On the 10th anniversary of the invasion of Iraq, Labour MP Dave Anderson writes:
Ten years ago, I was utterly opposed to the invasion of Iraq. At the time I was President of Unison and sat on the TUC general council, so like a lot of others in the labour movement I did my bit to lobby against Western intervention, believing that the reasons given for invasion were not justified, that the argument about WMD was not proven and that inspections should have been given a chance to work.
But in the years since I have had to face new facts having been to Iraq to see things for myself. I now see that the international community should have toppled Saddam Hussein earlier, as my Kurdish comrades have told me in clear terms.
Anderson explains that his views were changed by a 2006 visit to Erbil sponsored by Labour Friends of Iraq:
I was struck by the attitude of the trade unionists: comrades and friends keen to develop their skills so that they could better stand up for working people.
The first thing that they said was, “We need your help. We need your Government to start investing in this country, because if they do not invest we will not have work, and without work we do not have a trade union movement.” That was a very simple equation.
The other thing they said, very clearly, was “We thank you, as a nation, for what you did for us in 1991, and we thank you even more for what you did for us in 2003, when you liberated us.” That was a shock for me. I saw 2003 as an invasion by an unwanted occupying power.
However, it was all very well for me, sitting in the comfort of Blaydon, to say that it was really, really wrong for the allied forces to invade. It was not me being wiped off the face of the earth by Saddam’s thugs. It was not my parents being buried alive. It was not my village being flattened.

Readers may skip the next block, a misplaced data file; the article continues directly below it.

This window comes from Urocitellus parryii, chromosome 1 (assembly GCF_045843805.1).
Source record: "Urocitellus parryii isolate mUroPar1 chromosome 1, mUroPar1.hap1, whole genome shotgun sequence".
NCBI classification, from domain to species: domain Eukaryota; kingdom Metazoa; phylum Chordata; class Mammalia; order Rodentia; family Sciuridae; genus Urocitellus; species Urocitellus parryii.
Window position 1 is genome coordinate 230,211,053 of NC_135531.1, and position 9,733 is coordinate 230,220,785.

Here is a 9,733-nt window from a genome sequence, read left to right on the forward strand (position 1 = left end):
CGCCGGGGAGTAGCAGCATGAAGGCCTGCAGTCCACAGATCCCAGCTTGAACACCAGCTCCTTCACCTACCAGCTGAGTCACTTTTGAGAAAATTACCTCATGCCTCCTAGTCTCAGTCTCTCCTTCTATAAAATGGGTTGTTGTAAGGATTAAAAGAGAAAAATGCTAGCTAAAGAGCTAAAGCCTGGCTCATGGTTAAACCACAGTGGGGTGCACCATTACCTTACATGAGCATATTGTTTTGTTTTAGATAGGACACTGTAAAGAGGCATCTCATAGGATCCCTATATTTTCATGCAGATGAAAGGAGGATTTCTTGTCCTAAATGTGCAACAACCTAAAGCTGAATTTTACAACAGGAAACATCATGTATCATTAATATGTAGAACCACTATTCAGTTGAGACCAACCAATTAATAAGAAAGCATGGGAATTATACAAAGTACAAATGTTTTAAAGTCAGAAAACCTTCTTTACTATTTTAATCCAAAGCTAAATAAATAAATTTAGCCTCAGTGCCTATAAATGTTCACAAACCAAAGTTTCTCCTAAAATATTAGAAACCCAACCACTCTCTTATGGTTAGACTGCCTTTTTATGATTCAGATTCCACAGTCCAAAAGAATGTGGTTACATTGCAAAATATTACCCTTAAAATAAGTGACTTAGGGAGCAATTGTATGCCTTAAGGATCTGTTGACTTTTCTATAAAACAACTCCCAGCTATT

It did not change my view that we invaded Iraq for the wrong reasons, but what became ever clearer to me was that we should have liberated Iraq many years earlier. If we had, we could have stopped genocide being unleashed against the Iraqi people.
For all the mistakes and tragedies of post-invasion Iraq, for all the continuing restrictions on trade union activity, workers are at least able to organize and protest in a way that likely would have got them slaughtered when Saddam was in charge.
Matthew Harwood was right when he wrote in 2005 that one of the Bush administration’s biggest errors in post-invasion Iraq was its indifference-bordering-on-hostility to the Iraqi trade union movement. Harwood noted that even the famously anti-communist Douglas MacArthur, who oversaw the post-World War II occupation of Japan, understood the connection between free trade unions and democracy. MacArthur gave the newly-appointed prime minister a memorandum outlining the framework for Japan’s democratization.
First on the list was the “emancipation of the women of Japan through their enfranchisement.” Second was “the encouragement of the unionization of Labor.”
(Hat tip: amie)